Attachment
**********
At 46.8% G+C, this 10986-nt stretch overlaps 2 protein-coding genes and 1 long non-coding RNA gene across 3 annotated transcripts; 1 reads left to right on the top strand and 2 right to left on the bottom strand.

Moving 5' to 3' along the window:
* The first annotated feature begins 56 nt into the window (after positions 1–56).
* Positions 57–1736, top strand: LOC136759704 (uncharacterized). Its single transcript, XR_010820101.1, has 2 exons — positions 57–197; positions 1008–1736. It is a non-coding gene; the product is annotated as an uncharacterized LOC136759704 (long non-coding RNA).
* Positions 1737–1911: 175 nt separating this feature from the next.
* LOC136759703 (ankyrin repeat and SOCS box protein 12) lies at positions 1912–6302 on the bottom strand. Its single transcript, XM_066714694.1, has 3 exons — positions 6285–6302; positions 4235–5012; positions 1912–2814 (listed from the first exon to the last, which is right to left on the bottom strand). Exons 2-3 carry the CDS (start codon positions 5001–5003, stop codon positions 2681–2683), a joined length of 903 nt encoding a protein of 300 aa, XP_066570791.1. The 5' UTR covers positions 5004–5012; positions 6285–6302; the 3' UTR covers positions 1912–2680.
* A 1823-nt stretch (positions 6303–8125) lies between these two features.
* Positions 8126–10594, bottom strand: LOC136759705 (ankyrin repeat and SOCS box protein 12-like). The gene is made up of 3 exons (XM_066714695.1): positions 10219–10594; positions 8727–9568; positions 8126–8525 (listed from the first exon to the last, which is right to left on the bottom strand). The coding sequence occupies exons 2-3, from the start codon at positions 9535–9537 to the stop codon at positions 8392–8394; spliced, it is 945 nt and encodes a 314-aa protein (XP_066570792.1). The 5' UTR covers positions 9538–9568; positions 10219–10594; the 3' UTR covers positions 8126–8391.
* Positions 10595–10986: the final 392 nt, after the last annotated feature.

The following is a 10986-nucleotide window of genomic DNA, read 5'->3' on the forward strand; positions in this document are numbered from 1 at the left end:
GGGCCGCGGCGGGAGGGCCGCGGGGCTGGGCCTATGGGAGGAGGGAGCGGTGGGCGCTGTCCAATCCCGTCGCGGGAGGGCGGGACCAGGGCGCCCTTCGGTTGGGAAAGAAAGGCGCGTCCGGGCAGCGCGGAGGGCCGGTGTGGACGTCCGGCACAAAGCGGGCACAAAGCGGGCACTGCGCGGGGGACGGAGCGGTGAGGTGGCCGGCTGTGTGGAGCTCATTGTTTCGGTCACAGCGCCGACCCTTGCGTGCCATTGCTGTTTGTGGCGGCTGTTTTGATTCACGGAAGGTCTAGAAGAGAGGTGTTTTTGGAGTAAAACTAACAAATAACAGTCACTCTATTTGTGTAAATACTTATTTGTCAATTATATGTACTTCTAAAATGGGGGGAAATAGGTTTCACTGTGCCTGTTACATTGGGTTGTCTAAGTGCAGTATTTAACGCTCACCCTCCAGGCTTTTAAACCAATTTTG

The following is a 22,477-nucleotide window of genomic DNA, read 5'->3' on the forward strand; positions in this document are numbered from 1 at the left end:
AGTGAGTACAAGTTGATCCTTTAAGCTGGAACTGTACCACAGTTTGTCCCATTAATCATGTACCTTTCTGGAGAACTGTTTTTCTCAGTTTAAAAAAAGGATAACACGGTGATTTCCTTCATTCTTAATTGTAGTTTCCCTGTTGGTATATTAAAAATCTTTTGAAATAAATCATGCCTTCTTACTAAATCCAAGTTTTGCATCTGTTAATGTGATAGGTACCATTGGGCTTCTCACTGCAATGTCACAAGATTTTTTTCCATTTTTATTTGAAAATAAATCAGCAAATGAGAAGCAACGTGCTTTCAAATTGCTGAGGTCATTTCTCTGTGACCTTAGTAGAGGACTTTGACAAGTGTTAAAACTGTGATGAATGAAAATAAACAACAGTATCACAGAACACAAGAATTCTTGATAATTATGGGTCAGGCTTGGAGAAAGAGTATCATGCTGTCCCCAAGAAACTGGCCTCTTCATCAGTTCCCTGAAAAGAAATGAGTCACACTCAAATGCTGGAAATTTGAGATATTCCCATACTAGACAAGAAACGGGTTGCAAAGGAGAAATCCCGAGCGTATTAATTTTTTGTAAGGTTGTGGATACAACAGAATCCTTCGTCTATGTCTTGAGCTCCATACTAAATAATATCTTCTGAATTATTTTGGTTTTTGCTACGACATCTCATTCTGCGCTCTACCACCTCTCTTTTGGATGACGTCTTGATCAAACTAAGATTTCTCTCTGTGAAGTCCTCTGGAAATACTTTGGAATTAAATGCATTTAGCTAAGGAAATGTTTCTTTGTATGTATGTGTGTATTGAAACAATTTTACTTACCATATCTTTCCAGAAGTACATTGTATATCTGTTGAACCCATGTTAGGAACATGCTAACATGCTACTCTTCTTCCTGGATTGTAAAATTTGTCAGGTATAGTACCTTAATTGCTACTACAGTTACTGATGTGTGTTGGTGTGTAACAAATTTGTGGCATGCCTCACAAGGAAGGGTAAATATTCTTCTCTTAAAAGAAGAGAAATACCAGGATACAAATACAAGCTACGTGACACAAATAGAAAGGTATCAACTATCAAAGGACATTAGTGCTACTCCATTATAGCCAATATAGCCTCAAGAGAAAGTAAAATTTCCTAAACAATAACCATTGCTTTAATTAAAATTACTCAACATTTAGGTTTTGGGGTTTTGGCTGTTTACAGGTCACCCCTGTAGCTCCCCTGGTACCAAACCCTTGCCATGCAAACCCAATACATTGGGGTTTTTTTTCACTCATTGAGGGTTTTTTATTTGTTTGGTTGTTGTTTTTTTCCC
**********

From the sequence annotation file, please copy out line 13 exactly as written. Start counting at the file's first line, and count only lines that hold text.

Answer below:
AGTGAGTACAAGTTGATCCTTTAAGCTGGAACTGTACCACAGTTTGTCCCATTAATCATGTACCTTTCTGGAGAACTGTTTTTCTCAGTTTAAAAAAAGGATAACACGGTGATTTCCTTCATTCTTAATTGTAGTTTCCCTGTTGGTATATTAAAAATCTTTTGAAATAAATCATGCCTTCTTACTAAATCCAAGTTTTGCATCTGTTAATGTGATAGGTACCATTGGGCTTCTCACTGCAATGTCACAAGATTTTTTTCCATTTTTATTTGAAAATAAATCAGCAAATGAGAAGCAACGTGCTTTCAAATTGCTGAGGTCATTTCTCTGTGACCTTAGTAGAGGACTTTGACAAGTGTTAAAACTGTGATGAATGAAAATAAACAACAGTATCACAGAACACAAGAATTCTTGATAATTATGGGTCAGGCTTGGAGAAAGAGTATCATGCTGTCCCCAAGAAACTGGCCTCTTCATCAGTTCCCTGAAAAGAAATGAGTCACACTCAAATGCTGGAAATTTGAGATATTCCCATACTAGACAAGAAACGGGTTGCAAAGGAGAAATCCCGAGCGTATTAATTTTTTGTAAGGTTGTGGATACAACAGAATCCTTCGTCTATGTCTTGAGCTCCATACTAAATAATATCTTCTGAATTATTTTGGTTTTTGCTACGACATCTCATTCTGCGCTCTACCACCTCTCTTTTGGATGACGTCTTGATCAAACTAAGATTTCTCTCTGTGAAGTCCTCTGGAAATACTTTGGAATTAAATGCATTTAGCTAAGGAAATGTTTCTTTGTATGTATGTGTGTATTGAAACAATTTTACTTACCATATCTTTCCAGAAGTACATTGTATATCTGTTGAACCCATGTTAGGAACATGCTAACATGCTACTCTTCTTCCTGGATTGTAAAATTTGTCAGGTATAGTACCTTAATTGCTACTACAGTTACTGATGTGTGTTGGTGTGTAACAAATTTGTGGCATGCCTCACAAGGAAGGGTAAATATTCTTCTCTTAAAAGAAGAGAAATACCAGGATACAAATACAAGCTACGTGACACAAATAGAAAGGTATCAACTATCAAAGGACATTAGTGCTACTCCATTATAGCCAATATAGCCTCAAGAGAAAGTAAAATTTCCTAAACAATAACCATTGCTTTAATTAAAATTACTCAACATTTAGGTTTTGGGGTTTTGGCTGTTTACAGGTCACCCCTGTAGCTCCCCTGGTACCAAACCCTTGCCATGCAAACCCAATACATTGGGGTTTTTTTTCACTCATTGAGGGTTTTTTATTTGTTTGGTTGTTGTTTTTTTCCC